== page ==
Keyword use in bold body text


Search engines like Google use the text visible on the screen as one of the factors used to determine how important a page is to a certain search phrase.

Bold body text as expected plays a role in this ranking.

In short if a section of text is tagged as bold or strong, search engines like Google assume this text is a more important part of the page.

History of Keyword use in bold body text

In the first versions of HTML the <b> tag was used to determine text which should be displayed as being bold.

With the evolution of HTML, a new tag was created to really replace the <b> tag. With regards to the website visitor both tag visually do the same thing, but on a higher level using the <strong> tag is more consistent with the aims of the tag.

Although both can still be used, the convention is now to use <strong> in all situation <b> is used.

Going forward Google may weight <strong> over the <b> tag although currently they are treated the same.

As with all signals Google sees as important, this tag has been used to spam in the past and ‘over doing’ the SEO on the b and strong tags can backfire.

Google proof your search engine optimisation for Keyword use in bold body text

While it is true that no one outside of Google knows the mechanism for determining rank in its search engine listing, we do know Google likes the top ten pages for a given phrase for a reason, and it is this fact we can use to formulate our strategy.

The reason for looking at the top ten as a whole is that it allows us to remove the ‘freak’ results of any one website.

Optimising the body text for the phrase April Jones on 17th December 2012 on Google UK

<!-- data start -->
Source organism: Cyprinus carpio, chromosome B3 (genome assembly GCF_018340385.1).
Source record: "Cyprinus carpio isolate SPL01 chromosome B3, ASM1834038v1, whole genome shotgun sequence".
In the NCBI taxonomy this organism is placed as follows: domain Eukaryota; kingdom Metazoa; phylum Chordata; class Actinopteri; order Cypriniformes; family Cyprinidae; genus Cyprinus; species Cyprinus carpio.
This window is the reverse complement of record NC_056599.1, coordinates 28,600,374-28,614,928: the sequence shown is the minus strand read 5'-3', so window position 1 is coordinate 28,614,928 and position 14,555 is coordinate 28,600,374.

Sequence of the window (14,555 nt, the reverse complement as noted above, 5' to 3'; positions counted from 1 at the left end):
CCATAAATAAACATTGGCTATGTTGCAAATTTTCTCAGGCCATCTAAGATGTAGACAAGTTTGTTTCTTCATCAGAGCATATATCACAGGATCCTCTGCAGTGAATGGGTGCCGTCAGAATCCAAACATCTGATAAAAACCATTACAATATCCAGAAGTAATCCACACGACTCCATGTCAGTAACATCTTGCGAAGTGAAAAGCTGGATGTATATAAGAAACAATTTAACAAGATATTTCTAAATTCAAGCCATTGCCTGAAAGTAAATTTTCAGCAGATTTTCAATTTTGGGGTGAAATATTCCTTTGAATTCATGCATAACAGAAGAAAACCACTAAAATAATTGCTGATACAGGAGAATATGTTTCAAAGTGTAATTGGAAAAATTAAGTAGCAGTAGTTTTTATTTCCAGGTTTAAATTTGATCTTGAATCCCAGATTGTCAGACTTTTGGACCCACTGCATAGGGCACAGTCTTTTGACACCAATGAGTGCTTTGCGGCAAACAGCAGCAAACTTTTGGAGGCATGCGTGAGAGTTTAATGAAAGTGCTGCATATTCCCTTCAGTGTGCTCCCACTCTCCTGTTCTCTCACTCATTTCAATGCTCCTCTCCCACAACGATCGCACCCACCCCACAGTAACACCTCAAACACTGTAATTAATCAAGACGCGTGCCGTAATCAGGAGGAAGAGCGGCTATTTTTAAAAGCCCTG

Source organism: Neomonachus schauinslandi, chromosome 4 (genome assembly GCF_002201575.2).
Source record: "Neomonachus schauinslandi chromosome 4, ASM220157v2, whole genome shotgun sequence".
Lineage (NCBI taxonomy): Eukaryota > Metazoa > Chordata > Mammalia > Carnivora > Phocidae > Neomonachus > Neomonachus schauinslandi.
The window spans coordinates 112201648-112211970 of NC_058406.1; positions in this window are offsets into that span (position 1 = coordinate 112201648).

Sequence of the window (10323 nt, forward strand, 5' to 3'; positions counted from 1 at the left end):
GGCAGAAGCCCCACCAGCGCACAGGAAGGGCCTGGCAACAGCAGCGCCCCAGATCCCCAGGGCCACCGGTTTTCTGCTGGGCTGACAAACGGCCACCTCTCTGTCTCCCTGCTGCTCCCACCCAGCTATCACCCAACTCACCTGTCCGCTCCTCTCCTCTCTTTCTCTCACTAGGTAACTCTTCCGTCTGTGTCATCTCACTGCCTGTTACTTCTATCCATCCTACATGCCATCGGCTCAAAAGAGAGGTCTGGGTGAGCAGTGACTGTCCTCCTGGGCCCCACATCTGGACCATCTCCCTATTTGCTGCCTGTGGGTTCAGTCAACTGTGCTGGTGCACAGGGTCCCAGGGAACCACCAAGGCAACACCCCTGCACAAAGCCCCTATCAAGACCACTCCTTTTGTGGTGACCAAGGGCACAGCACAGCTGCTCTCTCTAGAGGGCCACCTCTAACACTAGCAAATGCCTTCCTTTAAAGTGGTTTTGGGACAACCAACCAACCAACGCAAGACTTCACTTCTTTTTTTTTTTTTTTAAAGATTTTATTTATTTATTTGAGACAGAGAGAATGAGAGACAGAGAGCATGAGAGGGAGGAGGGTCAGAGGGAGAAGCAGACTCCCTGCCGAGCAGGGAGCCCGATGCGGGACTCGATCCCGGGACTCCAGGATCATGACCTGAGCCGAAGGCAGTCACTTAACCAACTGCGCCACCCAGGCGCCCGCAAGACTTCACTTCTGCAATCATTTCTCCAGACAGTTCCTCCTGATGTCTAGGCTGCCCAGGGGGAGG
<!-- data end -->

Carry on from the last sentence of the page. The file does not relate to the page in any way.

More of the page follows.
We could look at any phrase but it makes sense to look at a popular term. It’s also important to note that the internet is a fluid place and analysis on one day and with one search engine can be different on another day on another engine.

Looking at the top ten results the following can be seen

Search term: “April Jones”
Number of keywords: 0 to 2 0
Keyword density: 0% to 10%

Search term: “April”
Number of keywords: 0 to 4
Keyword density: 0% to 5%

Search term: “Jones”
Number of keywords: 0 to 2
Keyword density: 0% to 5%

Keywords “April” or “Jones”
Number of keywords: 0 to 6
Keyword density: 0% to 5%

Generally you would look to get as high in the above range as possible without going over the largest figure. If you were to work though the above you would quickly discover if you tried to hit the top of the range for ‘April Jones’ you may not be able to hit the individual elements within the long tail search term.

In this instance the best way forward would be work out ‘your best fit’, wait for Google to index to page again and re evaluate that that point.